How To Keep Your New Year’s Resolve: The short-term approach to long-term transformation.
When I was a kid there was nothing I looked forward to more than the annual visits to my favourite Aunt Ruth and her family. Despite our emotional closeness, the visits were seldom because they lived in Colorado, nearly 2,000 miles from our home in Delaware. My Aunt Ruth seemed to be a world away from the where I lived.
I grew up in a suburban neighbourhood right out of Edward Scissorhands, little houses that all pretty much looked the same except for the colour. Next door to us was the Truitt’s house (blue), and next door to them was the James’s (yellow). Five houses up and across the street the other way was where my very best friend Bobby lived.
One day, when walking to Bobby’s house, I had a funny realisation. I passed my next-door neighbour's house, and then the house next to that. By the time I passed the third house, I knew Bobby was just two more away – and then I thought of my Aunt Ruth.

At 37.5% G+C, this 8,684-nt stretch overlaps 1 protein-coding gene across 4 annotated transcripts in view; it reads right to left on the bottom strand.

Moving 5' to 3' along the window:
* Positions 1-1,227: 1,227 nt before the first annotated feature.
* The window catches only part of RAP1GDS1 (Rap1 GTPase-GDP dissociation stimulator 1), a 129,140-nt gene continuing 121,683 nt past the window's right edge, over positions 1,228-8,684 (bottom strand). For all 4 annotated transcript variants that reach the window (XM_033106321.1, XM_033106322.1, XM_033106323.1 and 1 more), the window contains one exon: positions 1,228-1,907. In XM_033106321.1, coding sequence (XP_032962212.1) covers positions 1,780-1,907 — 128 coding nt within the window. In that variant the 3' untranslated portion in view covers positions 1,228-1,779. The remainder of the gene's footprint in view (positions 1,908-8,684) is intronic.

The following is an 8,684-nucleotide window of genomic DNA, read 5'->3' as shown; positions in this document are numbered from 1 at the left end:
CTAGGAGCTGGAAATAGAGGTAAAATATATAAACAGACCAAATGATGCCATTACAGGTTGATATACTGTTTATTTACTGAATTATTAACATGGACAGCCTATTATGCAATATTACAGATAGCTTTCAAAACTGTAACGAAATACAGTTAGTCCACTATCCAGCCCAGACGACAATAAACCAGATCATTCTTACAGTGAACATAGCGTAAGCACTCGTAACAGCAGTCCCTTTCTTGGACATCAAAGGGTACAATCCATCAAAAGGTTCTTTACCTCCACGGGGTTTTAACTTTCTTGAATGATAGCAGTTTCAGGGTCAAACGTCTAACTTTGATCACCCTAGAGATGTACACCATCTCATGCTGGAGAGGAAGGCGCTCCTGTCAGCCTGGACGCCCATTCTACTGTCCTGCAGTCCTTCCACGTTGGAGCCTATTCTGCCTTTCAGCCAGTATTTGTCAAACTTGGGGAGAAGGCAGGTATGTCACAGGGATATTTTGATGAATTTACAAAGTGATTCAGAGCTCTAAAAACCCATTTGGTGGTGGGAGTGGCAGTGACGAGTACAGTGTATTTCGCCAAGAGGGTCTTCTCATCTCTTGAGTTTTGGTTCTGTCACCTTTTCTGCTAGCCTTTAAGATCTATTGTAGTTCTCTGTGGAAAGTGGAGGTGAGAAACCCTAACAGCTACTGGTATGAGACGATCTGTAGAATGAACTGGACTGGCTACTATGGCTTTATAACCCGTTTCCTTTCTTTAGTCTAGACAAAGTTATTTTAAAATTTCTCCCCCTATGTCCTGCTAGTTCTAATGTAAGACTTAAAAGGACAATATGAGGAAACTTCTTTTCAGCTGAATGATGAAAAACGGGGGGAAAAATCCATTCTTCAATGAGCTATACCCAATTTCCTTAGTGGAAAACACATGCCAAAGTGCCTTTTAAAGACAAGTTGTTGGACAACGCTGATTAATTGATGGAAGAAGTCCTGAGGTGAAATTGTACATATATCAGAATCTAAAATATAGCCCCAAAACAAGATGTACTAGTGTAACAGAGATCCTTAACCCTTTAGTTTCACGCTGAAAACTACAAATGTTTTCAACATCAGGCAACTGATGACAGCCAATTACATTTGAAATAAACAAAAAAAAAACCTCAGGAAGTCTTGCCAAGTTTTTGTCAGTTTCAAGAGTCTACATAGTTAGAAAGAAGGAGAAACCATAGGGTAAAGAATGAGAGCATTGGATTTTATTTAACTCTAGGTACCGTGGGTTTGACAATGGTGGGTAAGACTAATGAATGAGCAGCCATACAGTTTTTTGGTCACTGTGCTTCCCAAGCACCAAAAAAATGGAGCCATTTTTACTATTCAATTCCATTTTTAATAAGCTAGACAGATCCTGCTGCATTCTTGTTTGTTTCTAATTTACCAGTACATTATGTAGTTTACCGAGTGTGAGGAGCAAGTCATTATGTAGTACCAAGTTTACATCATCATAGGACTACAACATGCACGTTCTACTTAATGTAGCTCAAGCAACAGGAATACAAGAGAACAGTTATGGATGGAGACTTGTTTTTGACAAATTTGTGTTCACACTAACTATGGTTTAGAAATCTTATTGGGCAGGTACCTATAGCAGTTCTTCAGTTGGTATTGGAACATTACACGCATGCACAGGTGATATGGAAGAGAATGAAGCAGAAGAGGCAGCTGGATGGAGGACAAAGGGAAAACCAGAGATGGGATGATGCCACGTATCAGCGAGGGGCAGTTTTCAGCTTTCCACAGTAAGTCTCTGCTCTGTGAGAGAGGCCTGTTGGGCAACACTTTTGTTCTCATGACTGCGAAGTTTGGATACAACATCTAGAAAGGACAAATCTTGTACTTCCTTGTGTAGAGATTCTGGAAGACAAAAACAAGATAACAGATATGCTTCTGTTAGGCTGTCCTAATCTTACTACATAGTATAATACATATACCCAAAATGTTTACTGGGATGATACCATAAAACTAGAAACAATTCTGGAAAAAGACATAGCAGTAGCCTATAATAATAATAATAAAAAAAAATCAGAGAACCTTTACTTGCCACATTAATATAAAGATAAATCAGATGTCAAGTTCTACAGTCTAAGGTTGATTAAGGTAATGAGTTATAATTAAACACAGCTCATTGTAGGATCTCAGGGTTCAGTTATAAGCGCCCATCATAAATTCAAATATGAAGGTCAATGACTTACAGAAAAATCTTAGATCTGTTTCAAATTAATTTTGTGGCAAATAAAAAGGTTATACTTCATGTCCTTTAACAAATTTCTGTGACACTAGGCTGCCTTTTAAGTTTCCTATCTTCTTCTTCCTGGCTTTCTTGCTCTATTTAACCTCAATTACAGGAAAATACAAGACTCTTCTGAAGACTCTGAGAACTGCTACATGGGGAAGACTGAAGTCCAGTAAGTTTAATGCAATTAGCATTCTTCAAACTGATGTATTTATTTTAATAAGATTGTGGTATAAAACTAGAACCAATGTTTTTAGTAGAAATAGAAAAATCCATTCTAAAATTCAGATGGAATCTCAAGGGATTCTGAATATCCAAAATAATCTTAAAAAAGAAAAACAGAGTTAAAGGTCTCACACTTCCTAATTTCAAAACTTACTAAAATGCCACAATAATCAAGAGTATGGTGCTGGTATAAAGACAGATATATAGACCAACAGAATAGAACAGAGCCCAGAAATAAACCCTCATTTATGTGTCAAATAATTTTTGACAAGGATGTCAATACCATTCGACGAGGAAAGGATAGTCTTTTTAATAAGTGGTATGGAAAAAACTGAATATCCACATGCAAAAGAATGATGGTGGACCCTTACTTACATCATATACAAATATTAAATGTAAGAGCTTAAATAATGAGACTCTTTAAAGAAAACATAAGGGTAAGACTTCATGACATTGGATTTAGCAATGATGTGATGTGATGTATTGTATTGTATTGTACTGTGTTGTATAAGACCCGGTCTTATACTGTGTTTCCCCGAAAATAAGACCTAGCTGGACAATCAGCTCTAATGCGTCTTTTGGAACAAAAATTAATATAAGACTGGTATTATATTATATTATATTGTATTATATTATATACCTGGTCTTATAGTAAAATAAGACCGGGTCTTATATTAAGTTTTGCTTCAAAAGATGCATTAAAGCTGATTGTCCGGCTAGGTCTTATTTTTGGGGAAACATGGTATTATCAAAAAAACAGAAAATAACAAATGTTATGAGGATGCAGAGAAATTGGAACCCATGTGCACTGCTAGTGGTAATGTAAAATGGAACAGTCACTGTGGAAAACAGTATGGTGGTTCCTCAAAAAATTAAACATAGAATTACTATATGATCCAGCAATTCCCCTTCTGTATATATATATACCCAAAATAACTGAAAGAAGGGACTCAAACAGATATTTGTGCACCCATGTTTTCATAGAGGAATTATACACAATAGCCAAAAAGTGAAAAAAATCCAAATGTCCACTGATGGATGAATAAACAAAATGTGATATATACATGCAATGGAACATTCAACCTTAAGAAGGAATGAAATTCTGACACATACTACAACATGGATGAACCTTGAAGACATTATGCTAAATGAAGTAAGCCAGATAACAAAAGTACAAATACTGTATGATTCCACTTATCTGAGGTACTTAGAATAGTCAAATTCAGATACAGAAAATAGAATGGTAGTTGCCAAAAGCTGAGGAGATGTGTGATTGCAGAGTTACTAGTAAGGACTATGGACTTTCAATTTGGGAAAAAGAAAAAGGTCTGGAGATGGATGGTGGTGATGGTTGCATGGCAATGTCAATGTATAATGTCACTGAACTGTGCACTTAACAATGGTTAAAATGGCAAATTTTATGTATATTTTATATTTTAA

While Aunt Ruth seemed so very far away, she was also really just just next door, to the next door, to the next door, etc. I imagined the world as being one long suburban street, and if I just went from one house to the next, I’d eventually end up at Aunt Ruth’s.
Big Change Is Only Next Door To Next Door Away
This turned out to be a great metaphor for life and how, through incremental changes, we can get to a destination where there’s an entirely different landscape. When it comes to achieving desired fulfilment in life, this is exactly how it works. That’s why the most important thing is to be clear what you want that landscape to be. Most New Year’s resolutions fail because they are not aligned to our more foundational life aspirations. If you haven’t already, check out my last post on this very topic.
Being clear about your ultimate destination keeps you motivated because it offers a clear outcome not of a time-limited goal, but the kind of person you want to be. If I want to be the kind of person can get to Aunt Ruth’s house, it’s doesn’t help to think “I want to be able to do 110 ‘next doors’ by the end of the month” – I want to be able to say “Because I want to end up at Aunt Ruth’s house, I will do ‘next doors’ every week until I get there. Once I get to Aunt Ruth’s, not only have I achieved my goal, but I have become the kind of person who can get to any kind of “Aunt Ruth” that he chooses.
Creating Better Habits For Our Future Selves
The thing that is so hard about creating habits that are good for us is that they generally don’t feel so good straight away. As James Clear, the author of Atomic Habits has put it:
The cost of good habits is in the present and the cost of bad habits is in the future.